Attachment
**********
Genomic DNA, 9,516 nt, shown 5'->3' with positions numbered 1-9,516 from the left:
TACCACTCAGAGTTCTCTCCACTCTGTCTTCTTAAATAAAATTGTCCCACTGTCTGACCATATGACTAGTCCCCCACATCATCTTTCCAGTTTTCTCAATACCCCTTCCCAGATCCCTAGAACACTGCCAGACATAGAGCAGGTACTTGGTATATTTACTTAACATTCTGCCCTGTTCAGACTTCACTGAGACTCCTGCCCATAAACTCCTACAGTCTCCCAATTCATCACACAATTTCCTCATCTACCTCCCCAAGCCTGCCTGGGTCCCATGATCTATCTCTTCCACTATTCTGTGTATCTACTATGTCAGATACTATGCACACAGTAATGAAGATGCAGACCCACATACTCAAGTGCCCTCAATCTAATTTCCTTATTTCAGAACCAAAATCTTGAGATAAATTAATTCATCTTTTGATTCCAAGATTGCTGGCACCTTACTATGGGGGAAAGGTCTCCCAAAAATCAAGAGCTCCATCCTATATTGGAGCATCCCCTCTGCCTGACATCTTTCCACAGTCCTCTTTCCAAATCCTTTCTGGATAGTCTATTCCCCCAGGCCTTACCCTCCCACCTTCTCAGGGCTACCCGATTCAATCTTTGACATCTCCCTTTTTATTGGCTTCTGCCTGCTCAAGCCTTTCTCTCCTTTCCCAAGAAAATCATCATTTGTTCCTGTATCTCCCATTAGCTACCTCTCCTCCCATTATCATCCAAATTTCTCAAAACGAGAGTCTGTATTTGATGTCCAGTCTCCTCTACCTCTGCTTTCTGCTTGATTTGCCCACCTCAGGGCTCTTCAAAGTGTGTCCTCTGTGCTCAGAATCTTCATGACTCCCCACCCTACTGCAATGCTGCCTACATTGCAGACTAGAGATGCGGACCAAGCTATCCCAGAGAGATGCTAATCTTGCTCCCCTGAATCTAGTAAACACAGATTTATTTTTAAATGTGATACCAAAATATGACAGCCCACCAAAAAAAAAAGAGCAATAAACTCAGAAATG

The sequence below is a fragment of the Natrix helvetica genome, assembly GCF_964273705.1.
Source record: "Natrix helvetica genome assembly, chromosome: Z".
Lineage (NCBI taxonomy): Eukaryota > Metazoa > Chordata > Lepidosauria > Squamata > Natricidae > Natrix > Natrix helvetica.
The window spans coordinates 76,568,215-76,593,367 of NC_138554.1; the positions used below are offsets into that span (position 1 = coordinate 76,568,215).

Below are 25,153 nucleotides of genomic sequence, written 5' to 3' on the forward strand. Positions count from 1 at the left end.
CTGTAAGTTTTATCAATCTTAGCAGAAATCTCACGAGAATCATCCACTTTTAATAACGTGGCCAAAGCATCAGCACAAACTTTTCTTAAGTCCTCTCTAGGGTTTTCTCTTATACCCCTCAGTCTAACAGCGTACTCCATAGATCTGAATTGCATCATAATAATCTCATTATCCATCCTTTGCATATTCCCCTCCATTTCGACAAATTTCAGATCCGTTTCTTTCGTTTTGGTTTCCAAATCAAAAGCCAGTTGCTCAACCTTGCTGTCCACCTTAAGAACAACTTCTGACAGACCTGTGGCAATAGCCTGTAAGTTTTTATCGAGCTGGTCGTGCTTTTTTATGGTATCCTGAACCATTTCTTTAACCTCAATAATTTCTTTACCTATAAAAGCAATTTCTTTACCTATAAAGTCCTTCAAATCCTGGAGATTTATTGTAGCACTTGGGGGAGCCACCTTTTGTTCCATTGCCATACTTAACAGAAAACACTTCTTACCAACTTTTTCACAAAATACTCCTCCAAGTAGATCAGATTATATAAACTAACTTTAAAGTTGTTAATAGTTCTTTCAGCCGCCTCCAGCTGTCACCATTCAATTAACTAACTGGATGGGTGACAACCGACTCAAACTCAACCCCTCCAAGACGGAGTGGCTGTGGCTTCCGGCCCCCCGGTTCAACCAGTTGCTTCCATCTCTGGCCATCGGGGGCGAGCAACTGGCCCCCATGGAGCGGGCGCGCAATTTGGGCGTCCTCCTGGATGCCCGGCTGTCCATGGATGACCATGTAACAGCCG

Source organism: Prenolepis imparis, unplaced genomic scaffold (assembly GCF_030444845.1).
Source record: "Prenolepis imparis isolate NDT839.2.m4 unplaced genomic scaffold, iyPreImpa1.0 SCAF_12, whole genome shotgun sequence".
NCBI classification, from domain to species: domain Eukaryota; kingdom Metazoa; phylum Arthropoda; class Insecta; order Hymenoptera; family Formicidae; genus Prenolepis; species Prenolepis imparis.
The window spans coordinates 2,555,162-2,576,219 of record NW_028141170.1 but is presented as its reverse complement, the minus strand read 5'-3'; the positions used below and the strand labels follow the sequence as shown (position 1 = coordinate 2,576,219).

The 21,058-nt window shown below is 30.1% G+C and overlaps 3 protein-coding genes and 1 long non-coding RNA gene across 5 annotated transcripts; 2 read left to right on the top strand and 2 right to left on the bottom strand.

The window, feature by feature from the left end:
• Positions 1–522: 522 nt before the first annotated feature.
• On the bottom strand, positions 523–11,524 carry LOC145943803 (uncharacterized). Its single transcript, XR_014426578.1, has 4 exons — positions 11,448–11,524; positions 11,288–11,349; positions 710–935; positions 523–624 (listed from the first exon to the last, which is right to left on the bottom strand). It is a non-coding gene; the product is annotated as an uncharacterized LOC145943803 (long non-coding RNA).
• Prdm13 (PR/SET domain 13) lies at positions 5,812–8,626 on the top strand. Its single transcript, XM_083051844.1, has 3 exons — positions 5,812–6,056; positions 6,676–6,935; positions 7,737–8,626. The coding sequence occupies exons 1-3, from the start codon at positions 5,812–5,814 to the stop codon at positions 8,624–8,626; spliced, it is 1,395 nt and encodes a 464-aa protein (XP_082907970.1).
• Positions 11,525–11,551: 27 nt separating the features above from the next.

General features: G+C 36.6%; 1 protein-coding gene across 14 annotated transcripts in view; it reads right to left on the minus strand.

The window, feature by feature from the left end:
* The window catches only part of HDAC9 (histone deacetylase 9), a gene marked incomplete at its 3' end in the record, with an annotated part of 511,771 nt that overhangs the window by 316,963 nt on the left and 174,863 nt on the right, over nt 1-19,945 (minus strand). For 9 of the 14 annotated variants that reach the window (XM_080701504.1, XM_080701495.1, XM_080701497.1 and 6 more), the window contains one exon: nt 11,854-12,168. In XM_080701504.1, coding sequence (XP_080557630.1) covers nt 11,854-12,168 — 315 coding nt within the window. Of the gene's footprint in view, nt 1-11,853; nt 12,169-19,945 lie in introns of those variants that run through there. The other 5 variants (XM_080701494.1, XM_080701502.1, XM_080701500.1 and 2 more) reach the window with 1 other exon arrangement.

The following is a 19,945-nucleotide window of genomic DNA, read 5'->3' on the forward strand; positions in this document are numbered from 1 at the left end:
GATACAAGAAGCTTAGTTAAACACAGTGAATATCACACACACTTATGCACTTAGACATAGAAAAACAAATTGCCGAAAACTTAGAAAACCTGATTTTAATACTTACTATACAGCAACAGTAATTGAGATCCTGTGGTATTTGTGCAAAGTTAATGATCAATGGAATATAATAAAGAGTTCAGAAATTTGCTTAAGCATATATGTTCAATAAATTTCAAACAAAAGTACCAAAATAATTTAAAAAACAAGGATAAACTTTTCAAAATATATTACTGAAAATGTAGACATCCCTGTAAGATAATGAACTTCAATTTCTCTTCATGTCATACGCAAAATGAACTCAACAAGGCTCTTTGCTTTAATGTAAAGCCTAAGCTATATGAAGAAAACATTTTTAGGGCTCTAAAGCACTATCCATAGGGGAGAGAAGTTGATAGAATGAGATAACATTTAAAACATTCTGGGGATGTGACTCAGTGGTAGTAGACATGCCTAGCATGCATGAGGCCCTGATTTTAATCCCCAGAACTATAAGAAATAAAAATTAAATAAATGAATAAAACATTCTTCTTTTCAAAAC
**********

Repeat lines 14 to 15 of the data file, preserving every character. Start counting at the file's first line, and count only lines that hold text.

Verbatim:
The window, feature by feature from the left end:
• Positions 1–522: 522 nt before the first annotated feature.